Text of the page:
Sustainability is fashion’s current greatest challenge and in recent years it’s even become fashionable to be eco- countless brands have jumped on the bandwagon of consciousness and I’ve lost count of the amount of press releases I’ve received from certain online retailers that are widely known to both engage in unethical practices and encourage a throwaway culture of fashion, yet are still trying to attach themselves to the cause.
So it’s refreshing to hear that one of Britain’s most loved high street brands, M&S is taking a much more considered and honest approach. In fact, inspired by Al Gore’s An Inconvenient Truth movie, since 2007 it has been working on its sustainability strategy. “At the time climate change was in the news almost everyday,” says Carmel McQuaid, Head of Sustainable Business at M&S. “So that really sparked us to consider everything we were doing around eco and ethical issues.”
Having carried out a comprehensive review, M&S discovered that cotton was the most popular fabric it used, featuring in everything from clothing to bedding. Made aware of the damage that unsustainable cotton production causes, from water pollution to devastating soil damage, M&S decided to make cotton its focus.
Partnering with both the Better Cotton Initiative (BCI) and the World Wide Fund for Nature (WWF) McQuaid says at first the process was extremely challenging. “We’re not a massive retailer [in global terms] so we can’t dominate the supply chain but at the same time we’re not a start-up. Every penny counts so that’s why we’re interested in tiny solutions that work at scale.”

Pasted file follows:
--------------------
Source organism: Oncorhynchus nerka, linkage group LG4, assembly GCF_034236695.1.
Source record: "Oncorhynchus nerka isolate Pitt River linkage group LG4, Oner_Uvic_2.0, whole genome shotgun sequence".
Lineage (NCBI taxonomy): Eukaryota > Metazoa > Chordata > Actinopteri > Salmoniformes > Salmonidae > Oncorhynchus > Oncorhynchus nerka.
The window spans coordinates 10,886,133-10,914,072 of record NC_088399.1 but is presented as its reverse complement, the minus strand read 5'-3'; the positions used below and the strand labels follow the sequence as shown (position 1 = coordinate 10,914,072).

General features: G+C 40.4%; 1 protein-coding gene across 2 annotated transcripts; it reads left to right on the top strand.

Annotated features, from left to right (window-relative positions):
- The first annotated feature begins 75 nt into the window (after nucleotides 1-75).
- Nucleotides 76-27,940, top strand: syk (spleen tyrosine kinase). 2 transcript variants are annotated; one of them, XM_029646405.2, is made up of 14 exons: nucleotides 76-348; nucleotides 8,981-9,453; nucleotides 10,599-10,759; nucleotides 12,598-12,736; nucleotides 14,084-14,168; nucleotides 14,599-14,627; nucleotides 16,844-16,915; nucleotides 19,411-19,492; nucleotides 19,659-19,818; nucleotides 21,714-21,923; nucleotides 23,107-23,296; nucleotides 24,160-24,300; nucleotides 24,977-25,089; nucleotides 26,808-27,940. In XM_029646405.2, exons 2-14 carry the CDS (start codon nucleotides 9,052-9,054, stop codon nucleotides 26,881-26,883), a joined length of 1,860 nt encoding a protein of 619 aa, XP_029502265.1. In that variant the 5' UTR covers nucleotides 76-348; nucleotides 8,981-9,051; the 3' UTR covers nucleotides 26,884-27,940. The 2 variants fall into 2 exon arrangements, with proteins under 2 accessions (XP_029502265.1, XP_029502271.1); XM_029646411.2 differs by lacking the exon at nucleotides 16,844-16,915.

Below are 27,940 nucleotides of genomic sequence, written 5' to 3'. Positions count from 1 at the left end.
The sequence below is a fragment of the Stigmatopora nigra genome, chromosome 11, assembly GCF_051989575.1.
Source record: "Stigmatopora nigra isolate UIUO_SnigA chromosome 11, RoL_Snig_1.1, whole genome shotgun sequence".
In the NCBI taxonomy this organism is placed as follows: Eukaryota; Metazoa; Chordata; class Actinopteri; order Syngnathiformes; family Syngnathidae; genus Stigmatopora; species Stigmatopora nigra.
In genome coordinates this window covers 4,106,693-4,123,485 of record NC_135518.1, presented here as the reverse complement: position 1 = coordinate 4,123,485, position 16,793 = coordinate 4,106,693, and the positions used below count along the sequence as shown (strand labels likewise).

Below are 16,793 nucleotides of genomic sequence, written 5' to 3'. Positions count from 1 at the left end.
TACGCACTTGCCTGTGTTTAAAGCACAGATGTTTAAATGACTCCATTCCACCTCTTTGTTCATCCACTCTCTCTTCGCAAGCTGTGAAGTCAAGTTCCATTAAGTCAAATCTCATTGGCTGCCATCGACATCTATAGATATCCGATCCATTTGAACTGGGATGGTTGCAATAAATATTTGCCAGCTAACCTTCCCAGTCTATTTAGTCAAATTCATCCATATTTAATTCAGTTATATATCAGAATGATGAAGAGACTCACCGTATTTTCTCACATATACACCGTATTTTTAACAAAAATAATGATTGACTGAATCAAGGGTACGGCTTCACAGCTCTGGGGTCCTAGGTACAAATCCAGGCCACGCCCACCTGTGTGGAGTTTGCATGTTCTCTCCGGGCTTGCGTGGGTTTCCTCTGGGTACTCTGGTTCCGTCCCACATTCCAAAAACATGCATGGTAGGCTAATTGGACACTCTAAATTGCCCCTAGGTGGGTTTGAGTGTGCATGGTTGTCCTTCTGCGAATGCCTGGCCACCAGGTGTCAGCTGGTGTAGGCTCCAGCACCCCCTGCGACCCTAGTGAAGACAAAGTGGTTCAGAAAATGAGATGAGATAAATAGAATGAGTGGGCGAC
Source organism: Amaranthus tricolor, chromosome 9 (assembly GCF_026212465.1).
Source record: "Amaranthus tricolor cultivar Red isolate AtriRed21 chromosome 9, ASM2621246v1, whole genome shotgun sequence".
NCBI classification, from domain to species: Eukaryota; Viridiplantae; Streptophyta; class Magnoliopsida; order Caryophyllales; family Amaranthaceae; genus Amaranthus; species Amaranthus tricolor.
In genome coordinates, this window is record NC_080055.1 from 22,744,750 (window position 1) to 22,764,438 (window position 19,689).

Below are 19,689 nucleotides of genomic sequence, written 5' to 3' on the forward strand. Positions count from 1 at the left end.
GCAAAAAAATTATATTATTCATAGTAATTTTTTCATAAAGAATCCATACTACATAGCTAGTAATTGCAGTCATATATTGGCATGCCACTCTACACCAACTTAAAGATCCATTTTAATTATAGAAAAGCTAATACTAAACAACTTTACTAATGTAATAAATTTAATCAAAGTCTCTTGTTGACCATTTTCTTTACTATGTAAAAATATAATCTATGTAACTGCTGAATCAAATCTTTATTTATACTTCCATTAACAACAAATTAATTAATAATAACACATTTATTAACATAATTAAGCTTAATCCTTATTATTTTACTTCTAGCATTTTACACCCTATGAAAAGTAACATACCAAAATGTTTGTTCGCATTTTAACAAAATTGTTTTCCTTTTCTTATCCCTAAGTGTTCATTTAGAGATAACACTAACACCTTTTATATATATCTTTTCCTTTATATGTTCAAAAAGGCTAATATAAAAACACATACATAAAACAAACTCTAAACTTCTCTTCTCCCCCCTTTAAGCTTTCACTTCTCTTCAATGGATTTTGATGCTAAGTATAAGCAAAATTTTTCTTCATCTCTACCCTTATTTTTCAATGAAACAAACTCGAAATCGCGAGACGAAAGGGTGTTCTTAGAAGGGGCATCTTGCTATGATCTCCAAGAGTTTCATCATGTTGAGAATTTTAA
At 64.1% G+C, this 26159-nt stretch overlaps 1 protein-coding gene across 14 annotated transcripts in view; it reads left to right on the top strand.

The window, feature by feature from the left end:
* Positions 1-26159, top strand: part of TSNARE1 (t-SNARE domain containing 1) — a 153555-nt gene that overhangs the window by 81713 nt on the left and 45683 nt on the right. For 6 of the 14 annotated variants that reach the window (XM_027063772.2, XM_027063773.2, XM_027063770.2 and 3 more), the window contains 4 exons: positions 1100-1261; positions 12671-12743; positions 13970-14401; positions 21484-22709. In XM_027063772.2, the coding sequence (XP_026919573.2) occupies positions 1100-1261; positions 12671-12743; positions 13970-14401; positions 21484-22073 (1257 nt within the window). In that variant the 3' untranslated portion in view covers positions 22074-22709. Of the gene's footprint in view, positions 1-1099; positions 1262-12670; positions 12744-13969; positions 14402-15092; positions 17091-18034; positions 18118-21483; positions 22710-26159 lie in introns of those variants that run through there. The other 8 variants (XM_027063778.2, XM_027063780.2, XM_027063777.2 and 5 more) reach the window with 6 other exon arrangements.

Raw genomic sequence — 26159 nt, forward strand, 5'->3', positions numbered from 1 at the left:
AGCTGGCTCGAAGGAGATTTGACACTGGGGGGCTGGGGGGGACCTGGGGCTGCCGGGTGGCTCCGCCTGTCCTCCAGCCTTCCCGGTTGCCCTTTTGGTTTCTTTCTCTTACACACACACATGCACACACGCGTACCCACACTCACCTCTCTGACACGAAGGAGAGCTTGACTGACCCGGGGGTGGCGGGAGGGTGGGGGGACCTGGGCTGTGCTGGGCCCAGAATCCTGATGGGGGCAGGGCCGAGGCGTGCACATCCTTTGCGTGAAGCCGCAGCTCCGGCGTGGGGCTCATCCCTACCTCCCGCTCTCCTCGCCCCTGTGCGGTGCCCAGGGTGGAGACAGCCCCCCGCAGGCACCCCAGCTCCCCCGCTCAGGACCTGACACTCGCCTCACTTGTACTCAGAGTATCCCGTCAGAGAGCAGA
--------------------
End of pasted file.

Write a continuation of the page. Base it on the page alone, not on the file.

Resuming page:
McQuaid also explains that the process involved educating and persuading smallholder farmers that the practices they’ve been carrying out for decades needed to be changed. “We’ve taken quite a hands on approach with our technical expertise and have been encouraging and helping get other retailers and brands on board as it’s important that farmers see demand in the marketplace.” To date, M&S has trained almost 16,000 farmers in India to improve their sustainable farming methods. McQuaid explains not only this does this educate and upskill them, but in turn it also empowers them to improve their livelihoods.
12 years later, this season M&S now sources 100 per cent of its cotton- used to create everything from boxy t-shirts to floral printed dresses and cropped trousers- from farms and suppliers which meet the Better Cotton Initiative standard. “We can basically say to our customers, you don’t have to worry too much about sustainable cotton because 100 per cent of our clothing is sourced from it,” says McQuaid.
Buoyed by their success, McQuaid says they now want to continue to build on the current interest in sustainable fashion. Viscose is next on their hit list. Derived from tree pulp, she notes that whilst this sounds great in practice many forests aren’t protected. She’s also keen to focus on M&S’s “Shwopping Scheme.”
© Anna Gowthorpe/PA Images via Getty Images A general view of a Marks and Spencer store in York, North Yorkshire. (Photo by Anna Gowthorpe/PA Images via Getty Images)
“A customer can bring any item of clothing, it doesn’t matter if it’s ripped or even from another retailer, we will take it and send it to our Oxfam recycling facility in Yorkshire.”
Most refreshingly of all is the fact that M&S are keen to share their findings and techniques with other retail giants. “What is encouraging is lots of companies within the fashion sector are taking a sector approach in driving systemic change. We’re putting a lot of change into a global movement.”